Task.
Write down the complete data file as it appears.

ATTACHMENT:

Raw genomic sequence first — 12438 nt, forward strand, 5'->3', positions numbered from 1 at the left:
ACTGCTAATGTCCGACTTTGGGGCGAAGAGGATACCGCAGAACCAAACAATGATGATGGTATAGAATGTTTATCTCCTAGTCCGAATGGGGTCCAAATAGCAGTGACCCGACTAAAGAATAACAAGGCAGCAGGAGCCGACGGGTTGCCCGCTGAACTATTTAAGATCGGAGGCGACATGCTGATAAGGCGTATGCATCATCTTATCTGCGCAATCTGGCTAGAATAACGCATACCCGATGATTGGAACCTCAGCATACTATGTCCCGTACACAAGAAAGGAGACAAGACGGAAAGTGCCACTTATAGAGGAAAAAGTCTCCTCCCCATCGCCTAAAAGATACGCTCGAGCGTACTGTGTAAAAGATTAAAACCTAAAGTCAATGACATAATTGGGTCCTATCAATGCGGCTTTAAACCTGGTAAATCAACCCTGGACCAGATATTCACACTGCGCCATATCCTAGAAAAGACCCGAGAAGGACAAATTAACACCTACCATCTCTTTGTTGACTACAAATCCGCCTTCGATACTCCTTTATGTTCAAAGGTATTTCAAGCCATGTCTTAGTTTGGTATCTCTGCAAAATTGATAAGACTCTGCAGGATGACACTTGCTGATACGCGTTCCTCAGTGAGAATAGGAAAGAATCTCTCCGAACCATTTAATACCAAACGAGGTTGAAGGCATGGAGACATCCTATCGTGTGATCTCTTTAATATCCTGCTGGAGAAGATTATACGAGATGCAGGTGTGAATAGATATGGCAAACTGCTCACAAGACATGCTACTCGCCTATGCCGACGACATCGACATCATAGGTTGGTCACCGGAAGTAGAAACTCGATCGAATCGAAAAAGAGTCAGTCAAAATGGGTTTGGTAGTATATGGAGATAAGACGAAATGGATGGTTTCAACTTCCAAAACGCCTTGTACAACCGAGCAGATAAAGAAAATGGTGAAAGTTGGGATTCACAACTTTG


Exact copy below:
Raw genomic sequence first — 12438 nt, forward strand, 5'->3', positions numbered from 1 at the left:
ACTGCTAATGTCCGACTTTGGGGCGAAGAGGATACCGCAGAACCAAACAATGATGATGGTATAGAATGTTTATCTCCTAGTCCGAATGGGGTCCAAATAGCAGTGACCCGACTAAAGAATAACAAGGCAGCAGGAGCCGACGGGTTGCCCGCTGAACTATTTAAGATCGGAGGCGACATGCTGATAAGGCGTATGCATCATCTTATCTGCGCAATCTGGCTAGAATAACGCATACCCGATGATTGGAACCTCAGCATACTATGTCCCGTACACAAGAAAGGAGACAAGACGGAAAGTGCCACTTATAGAGGAAAAAGTCTCCTCCCCATCGCCTAAAAGATACGCTCGAGCGTACTGTGTAAAAGATTAAAACCTAAAGTCAATGACATAATTGGGTCCTATCAATGCGGCTTTAAACCTGGTAAATCAACCCTGGACCAGATATTCACACTGCGCCATATCCTAGAAAAGACCCGAGAAGGACAAATTAACACCTACCATCTCTTTGTTGACTACAAATCCGCCTTCGATACTCCTTTATGTTCAAAGGTATTTCAAGCCATGTCTTAGTTTGGTATCTCTGCAAAATTGATAAGACTCTGCAGGATGACACTTGCTGATACGCGTTCCTCAGTGAGAATAGGAAAGAATCTCTCCGAACCATTTAATACCAAACGAGGTTGAAGGCATGGAGACATCCTATCGTGTGATCTCTTTAATATCCTGCTGGAGAAGATTATACGAGATGCAGGTGTGAATAGATATGGCAAACTGCTCACAAGACATGCTACTCGCCTATGCCGACGACATCGACATCATAGGTTGGTCACCGGAAGTAGAAACTCGATCGAATCGAAAAAGAGTCAGTCAAAATGGGTTTGGTAGTATATGGAGATAAGACGAAATGGATGGTTTCAACTTCCAAAACGCCTTGTACAACCGAGCAGATAAAGAAAATGGTGAAAGTTGGGATTCACAACTTTG